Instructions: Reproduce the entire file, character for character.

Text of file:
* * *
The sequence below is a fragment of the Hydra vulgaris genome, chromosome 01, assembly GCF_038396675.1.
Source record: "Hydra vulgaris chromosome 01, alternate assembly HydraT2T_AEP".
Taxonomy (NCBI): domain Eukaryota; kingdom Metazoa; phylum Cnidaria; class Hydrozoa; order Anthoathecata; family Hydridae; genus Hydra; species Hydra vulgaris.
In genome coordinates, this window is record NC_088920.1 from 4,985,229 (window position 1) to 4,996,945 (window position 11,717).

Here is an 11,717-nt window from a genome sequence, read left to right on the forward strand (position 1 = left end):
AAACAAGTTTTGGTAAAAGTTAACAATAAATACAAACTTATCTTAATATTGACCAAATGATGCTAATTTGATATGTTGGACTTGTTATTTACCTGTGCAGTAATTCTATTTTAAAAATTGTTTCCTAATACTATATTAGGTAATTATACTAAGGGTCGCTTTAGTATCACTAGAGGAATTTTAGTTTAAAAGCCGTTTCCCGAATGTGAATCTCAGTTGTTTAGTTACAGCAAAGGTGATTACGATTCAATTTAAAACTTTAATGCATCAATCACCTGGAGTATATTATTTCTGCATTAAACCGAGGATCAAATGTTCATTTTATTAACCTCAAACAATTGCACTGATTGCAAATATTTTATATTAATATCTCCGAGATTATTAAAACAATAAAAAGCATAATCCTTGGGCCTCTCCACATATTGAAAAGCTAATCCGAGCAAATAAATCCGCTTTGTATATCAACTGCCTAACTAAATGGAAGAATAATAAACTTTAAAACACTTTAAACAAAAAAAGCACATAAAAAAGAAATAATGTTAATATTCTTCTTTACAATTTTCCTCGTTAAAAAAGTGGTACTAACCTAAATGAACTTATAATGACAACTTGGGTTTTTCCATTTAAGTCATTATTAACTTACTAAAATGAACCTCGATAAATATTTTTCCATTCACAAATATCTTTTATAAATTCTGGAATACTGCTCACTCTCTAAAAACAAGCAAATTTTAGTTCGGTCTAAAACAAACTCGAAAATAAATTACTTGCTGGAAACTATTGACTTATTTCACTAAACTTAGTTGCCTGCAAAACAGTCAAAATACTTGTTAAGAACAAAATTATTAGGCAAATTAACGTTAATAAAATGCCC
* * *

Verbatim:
The sequence below is a fragment of the Hydra vulgaris genome, chromosome 01, assembly GCF_038396675.1.
Source record: "Hydra vulgaris chromosome 01, alternate assembly HydraT2T_AEP".
Taxonomy (NCBI): domain Eukaryota; kingdom Metazoa; phylum Cnidaria; class Hydrozoa; order Anthoathecata; family Hydridae; genus Hydra; species Hydra vulgaris.
In genome coordinates, this window is record NC_088920.1 from 4,985,229 (window position 1) to 4,996,945 (window position 11,717).

Here is an 11,717-nt window from a genome sequence, read left to right on the forward strand (position 1 = left end):
AAACAAGTTTTGGTAAAAGTTAACAATAAATACAAACTTATCTTAATATTGACCAAATGATGCTAATTTGATATGTTGGACTTGTTATTTACCTGTGCAGTAATTCTATTTTAAAAATTGTTTCCTAATACTATATTAGGTAATTATACTAAGGGTCGCTTTAGTATCACTAGAGGAATTTTAGTTTAAAAGCCGTTTCCCGAATGTGAATCTCAGTTGTTTAGTTACAGCAAAGGTGATTACGATTCAATTTAAAACTTTAATGCATCAATCACCTGGAGTATATTATTTCTGCATTAAACCGAGGATCAAATGTTCATTTTATTAACCTCAAACAATTGCACTGATTGCAAATATTTTATATTAATATCTCCGAGATTATTAAAACAATAAAAAGCATAATCCTTGGGCCTCTCCACATATTGAAAAGCTAATCCGAGCAAATAAATCCGCTTTGTATATCAACTGCCTAACTAAATGGAAGAATAATAAACTTTAAAACACTTTAAACAAAAAAAGCACATAAAAAAGAAATAATGTTAATATTCTTCTTTACAATTTTCCTCGTTAAAAAAGTGGTACTAACCTAAATGAACTTATAATGACAACTTGGGTTTTTCCATTTAAGTCATTATTAACTTACTAAAATGAACCTCGATAAATATTTTTCCATTCACAAATATCTTTTATAAATTCTGGAATACTGCTCACTCTCTAAAAACAAGCAAATTTTAGTTCGGTCTAAAACAAACTCGAAAATAAATTACTTGCTGGAAACTATTGACTTATTTCACTAAACTTAGTTGCCTGCAAAACAGTCAAAATACTTGTTAAGAACAAAATTATTAGGCAAATTAACGTTAATAAAATGCCC